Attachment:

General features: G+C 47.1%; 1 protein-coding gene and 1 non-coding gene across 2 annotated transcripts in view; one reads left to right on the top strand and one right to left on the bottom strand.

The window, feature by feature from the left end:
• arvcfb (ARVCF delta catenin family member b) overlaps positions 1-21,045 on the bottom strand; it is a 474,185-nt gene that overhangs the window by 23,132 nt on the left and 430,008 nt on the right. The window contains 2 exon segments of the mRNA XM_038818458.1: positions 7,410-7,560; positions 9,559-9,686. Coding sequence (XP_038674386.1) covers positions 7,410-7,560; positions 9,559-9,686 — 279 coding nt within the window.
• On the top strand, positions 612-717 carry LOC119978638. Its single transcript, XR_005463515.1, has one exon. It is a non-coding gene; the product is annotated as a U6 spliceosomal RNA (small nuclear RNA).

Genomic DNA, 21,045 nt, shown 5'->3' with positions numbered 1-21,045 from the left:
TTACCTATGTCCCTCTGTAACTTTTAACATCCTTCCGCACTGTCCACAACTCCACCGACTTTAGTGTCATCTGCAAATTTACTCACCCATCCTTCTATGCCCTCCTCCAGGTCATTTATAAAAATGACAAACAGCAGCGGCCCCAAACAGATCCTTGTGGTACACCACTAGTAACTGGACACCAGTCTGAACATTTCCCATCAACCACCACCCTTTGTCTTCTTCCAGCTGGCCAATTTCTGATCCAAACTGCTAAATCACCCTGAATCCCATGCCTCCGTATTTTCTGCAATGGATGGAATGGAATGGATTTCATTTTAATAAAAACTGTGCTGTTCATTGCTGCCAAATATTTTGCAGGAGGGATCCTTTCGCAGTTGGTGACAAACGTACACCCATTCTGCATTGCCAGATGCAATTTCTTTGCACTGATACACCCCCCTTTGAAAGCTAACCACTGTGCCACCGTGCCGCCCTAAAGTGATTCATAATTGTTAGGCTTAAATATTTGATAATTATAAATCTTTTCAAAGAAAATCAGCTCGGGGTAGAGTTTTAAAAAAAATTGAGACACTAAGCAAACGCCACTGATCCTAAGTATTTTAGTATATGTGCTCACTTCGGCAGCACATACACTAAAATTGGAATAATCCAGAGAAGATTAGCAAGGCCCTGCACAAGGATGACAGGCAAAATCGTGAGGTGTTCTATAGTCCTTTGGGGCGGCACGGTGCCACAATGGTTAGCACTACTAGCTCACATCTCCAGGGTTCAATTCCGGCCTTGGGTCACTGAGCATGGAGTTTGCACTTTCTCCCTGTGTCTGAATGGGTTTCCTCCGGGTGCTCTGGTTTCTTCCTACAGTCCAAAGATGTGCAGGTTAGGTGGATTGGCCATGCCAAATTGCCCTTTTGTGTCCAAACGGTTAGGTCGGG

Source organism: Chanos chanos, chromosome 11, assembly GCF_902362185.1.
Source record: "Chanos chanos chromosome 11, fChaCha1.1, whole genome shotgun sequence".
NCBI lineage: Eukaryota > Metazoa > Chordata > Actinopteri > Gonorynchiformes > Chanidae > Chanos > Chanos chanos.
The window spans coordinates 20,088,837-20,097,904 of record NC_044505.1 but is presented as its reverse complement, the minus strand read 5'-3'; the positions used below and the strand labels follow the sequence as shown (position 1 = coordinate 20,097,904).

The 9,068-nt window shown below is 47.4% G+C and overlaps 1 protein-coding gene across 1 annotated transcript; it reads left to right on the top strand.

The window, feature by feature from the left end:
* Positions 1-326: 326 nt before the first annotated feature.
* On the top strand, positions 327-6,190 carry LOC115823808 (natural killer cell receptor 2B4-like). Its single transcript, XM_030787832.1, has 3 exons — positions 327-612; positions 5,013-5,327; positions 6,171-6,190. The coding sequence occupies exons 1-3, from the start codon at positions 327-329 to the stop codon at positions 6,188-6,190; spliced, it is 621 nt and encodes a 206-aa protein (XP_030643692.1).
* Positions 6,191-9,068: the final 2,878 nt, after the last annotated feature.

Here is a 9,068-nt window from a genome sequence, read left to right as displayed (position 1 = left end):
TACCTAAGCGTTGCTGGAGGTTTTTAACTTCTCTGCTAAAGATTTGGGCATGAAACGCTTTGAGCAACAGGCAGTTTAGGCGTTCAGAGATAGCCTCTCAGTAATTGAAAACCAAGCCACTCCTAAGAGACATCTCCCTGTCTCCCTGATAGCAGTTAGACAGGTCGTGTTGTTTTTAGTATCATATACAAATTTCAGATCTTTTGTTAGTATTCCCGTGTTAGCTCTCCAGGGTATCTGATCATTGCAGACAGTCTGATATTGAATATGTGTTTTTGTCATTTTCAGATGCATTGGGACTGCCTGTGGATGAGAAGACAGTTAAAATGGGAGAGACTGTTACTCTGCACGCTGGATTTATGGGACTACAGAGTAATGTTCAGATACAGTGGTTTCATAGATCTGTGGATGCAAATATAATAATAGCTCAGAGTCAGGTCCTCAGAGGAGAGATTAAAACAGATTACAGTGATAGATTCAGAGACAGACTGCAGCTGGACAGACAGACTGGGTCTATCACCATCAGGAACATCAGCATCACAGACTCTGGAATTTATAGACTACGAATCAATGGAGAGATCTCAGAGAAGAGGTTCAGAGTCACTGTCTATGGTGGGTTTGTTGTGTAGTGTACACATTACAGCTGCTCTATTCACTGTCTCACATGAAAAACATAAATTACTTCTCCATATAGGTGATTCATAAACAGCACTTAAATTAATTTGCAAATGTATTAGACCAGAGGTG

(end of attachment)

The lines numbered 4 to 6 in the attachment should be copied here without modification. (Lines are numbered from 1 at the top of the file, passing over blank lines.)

• On the top strand, positions 612-717 carry LOC119978638. Its single transcript, XR_005463515.1, has one exon. It is a non-coding gene; the product is annotated as a U6 spliceosomal RNA (small nuclear RNA).

Genomic DNA, 21,045 nt, shown 5'->3' with positions numbered 1-21,045 from the left:
TTACCTATGTCCCTCTGTAACTTTTAACATCCTTCCGCACTGTCCACAACTCCACCGACTTTAGTGTCATCTGCAAATTTACTCACCCATCCTTCTATGCCCTCCTCCAGGTCATTTATAAAAATGACAAACAGCAGCGGCCCCAAACAGATCCTTGTGGTACACCACTAGTAACTGGACACCAGTCTGAACATTTCCCATCAACCACCACCCTTTGTCTTCTTCCAGCTGGCCAATTTCTGATCCAAACTGCTAAATCACCCTGAATCCCATGCCTCCGTATTTTCTGCAATGGATGGAATGGAATGGATTTCATTTTAATAAAAACTGTGCTGTTCATTGCTGCCAAATATTTTGCAGGAGGGATCCTTTCGCAGTTGGTGACAAACGTACACCCATTCTGCATTGCCAGATGCAATTTCTTTGCACTGATACACCCCCCTTTGAAAGCTAACCACTGTGCCACCGTGCCGCCCTAAAGTGATTCATAATTGTTAGGCTTAAATATTTGATAATTATAAATCTTTTCAAAGAAAATCAGCTCGGGGTAGAGTTTTAAAAAAAATTGAGACACTAAGCAAACGCCACTGATCCTAAGTATTTTAGTATATGTGCTCACTTCGGCAGCACATACACTAAAATTGGAATAATCCAGAGAAGATTAGCAAGGCCCTGCACAAGGATGACAGGCAAAATCGTGAGGTGTTCTATAGTCCTTTGGGGCGGCACGGTGCCACAATGGTTAGCACTACTAGCTCACATCTCCAGGGTTCAATTCCGGCCTTGGGTCACTGAGCATGGAGTTTGCACTTTCTCCCTGTGTCTGAATGGGTTTCCTCCGGGTGCTCTGGTTTCTTCCTACAGTCCAAAGATGTGCAGGTTAGGTGGATTGGCCATGCCAAATTGCCCTTTTGTGTCCAAACGGTTAGGTCGGG